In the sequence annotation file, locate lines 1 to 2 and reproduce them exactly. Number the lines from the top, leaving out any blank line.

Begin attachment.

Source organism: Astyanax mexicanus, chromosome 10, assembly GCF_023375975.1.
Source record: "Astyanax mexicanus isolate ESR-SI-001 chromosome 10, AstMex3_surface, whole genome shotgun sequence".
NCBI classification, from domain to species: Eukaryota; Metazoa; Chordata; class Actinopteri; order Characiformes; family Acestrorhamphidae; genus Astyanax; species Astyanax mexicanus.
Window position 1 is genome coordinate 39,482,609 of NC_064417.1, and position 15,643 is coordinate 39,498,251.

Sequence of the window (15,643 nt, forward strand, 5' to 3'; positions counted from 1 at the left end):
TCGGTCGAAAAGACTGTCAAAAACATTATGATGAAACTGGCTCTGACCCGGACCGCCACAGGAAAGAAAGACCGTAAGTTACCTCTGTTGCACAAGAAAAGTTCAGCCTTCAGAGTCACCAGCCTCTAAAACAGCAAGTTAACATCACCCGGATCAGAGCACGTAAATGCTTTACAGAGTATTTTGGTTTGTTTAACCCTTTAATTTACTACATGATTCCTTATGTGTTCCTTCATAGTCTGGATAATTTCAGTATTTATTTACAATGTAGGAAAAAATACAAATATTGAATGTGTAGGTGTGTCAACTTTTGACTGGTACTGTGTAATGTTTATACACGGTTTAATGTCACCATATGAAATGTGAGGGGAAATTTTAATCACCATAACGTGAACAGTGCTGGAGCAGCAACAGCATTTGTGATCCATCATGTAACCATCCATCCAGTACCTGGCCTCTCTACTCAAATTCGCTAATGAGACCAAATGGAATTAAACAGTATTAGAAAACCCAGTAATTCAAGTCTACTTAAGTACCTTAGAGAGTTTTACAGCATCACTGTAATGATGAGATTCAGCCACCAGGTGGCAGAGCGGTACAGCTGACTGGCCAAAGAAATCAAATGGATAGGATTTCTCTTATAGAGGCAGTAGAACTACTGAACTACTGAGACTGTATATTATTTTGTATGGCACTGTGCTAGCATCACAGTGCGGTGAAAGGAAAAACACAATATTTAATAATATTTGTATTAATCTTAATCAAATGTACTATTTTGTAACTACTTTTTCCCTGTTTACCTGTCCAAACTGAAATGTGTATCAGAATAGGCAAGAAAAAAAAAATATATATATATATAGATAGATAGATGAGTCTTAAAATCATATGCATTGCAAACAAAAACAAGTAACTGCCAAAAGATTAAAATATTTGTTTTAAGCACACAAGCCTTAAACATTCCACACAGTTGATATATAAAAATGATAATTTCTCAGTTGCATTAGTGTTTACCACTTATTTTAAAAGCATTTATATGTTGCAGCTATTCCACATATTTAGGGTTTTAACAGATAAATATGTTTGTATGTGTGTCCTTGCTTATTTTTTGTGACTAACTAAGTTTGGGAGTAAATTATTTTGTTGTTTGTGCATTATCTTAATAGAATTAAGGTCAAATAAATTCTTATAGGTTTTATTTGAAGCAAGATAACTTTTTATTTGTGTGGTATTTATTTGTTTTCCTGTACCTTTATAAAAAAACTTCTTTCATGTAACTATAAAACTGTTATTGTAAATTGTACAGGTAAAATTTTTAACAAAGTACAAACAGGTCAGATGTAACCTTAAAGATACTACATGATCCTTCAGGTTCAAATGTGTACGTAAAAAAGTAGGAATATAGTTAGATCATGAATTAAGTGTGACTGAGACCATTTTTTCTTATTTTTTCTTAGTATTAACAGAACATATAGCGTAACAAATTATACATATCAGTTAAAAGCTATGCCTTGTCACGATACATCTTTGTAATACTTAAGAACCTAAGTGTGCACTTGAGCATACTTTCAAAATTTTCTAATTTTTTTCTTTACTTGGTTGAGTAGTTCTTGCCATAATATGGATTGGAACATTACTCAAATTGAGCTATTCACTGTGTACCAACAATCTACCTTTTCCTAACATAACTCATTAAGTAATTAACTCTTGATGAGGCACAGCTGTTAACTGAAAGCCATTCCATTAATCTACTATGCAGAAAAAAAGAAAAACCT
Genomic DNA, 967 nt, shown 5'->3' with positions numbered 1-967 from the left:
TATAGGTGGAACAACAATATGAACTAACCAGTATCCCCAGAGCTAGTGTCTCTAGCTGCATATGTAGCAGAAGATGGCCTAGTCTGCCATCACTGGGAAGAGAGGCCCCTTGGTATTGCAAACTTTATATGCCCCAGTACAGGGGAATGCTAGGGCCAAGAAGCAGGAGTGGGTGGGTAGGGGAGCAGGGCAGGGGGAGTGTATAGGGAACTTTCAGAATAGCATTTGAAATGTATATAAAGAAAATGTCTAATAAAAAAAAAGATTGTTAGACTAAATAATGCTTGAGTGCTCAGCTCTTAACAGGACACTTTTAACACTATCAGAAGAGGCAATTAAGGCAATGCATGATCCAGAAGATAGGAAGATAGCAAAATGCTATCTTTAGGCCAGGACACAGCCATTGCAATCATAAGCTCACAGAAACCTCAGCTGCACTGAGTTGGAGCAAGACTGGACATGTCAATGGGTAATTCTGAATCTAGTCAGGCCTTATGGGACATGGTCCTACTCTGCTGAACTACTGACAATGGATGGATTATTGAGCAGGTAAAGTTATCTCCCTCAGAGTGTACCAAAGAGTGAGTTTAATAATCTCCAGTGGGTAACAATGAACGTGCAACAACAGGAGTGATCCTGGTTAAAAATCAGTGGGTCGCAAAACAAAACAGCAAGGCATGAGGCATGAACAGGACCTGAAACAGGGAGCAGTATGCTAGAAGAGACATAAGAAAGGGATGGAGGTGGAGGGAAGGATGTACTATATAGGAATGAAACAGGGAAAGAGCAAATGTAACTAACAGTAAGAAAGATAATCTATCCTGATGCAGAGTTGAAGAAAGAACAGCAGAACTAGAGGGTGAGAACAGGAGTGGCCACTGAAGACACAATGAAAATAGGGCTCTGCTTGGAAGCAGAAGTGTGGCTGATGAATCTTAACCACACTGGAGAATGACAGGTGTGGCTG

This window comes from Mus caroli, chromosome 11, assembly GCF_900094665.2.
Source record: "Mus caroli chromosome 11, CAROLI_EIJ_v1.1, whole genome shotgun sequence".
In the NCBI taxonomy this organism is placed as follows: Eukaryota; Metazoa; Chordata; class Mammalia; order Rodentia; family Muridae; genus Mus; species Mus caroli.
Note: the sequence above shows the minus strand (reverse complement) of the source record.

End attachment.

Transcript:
Source organism: Astyanax mexicanus, chromosome 10, assembly GCF_023375975.1.
Source record: "Astyanax mexicanus isolate ESR-SI-001 chromosome 10, AstMex3_surface, whole genome shotgun sequence".